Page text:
WEST PALM BEACH, Fla. — Officials in South Florida are making preparations for heavy rain associated with a tropical disturbance currently swirling in the southeastern Gulf of Mexico.
Potential Tropical Cyclone One, which is the remnants of Hurricane Agatha, could bring rain squalls, downpours and gusty winds starting Friday.
WPTV First Alert Meteorologist James Wieland said Palm Beach County could see 4 to 7 inches of rain from the storm with the Treasure Coast receiving 2 to 4 inches.
Tropical storm watches have been issued for both coasts of South Florida and the Florida Keys.
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With that being said, South Florida's canal and drainage system could get an early test just days into this year's hurricane season.
As the storm moves toward the state, the South Florida Water Management District (SFWMD) said they are preparing the regional water management system for potentially heavy rainfall.
Advisories started on potential tropical cyclone one. Tropical storm watches issued for both coasts of south Florida, and the Florida keys #ptcone #alex #florida #flwx #weather #southfl #soflo pic.twitter.com/MOSaxIfK2J
Flood control in South Florida is a shared responsibility between the district, county and city governments, local drainage districts, HOAs, and residents.
"SFWMD is strongly encouraging all local governments and local drainage operators to proactively monitor the storm and prepare their systems," the district said in a written statement.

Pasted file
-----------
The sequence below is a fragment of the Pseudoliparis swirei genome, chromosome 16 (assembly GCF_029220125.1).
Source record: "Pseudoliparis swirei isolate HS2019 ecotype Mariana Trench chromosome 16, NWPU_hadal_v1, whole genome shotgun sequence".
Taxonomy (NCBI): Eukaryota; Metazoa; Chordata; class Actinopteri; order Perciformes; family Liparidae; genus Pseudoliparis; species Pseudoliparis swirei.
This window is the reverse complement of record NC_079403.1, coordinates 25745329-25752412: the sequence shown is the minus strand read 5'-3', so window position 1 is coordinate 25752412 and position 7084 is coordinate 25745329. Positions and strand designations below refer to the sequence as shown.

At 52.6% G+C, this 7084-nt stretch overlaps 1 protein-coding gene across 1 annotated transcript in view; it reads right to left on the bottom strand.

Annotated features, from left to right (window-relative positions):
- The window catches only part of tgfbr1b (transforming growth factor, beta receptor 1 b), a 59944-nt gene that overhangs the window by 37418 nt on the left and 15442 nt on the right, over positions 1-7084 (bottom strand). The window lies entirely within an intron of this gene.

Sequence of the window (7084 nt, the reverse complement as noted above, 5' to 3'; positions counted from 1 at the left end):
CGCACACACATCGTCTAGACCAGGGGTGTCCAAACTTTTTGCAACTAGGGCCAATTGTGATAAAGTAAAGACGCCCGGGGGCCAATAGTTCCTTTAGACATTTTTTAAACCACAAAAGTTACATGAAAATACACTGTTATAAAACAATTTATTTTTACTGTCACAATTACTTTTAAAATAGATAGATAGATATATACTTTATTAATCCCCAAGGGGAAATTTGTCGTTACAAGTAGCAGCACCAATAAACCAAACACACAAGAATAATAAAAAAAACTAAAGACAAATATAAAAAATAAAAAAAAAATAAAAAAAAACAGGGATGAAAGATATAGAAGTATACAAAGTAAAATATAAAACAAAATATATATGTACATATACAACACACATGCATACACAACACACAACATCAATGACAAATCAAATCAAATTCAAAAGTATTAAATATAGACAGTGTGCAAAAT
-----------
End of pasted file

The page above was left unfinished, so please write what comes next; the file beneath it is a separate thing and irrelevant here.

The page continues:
Officials with the district said they are taking the following proactive actions ahead of the tropical system:
Tommy Stroud, the executive director of the Lake Worth Drainage District, said they plan to release water out of the canals to make room for the potential rainfall.
His agency is asking everyone to look for any problems that can lead to flooding.
"Any clogged drains — or if they see vegetation or debris pile up — talk to your local homeowners' association about getting that cleaned up," Stroud said. "All it takes is one palm frond over a grate and that system is shut down."
The Lake Worth Drainage District extends from Palm Beach International Airport to the Broward County line and includes 500 canals designed to drain water.
"We're in kind of a good spot at the end of the dry season, so a lot of community lakes are relatively low," Stroud said. "In preparation of the storm, we're going to lower our canals a little bit to provide some extra room for that water we expect may come, and we'll be watching closely as the storm approaches and making further adjustments as necessary."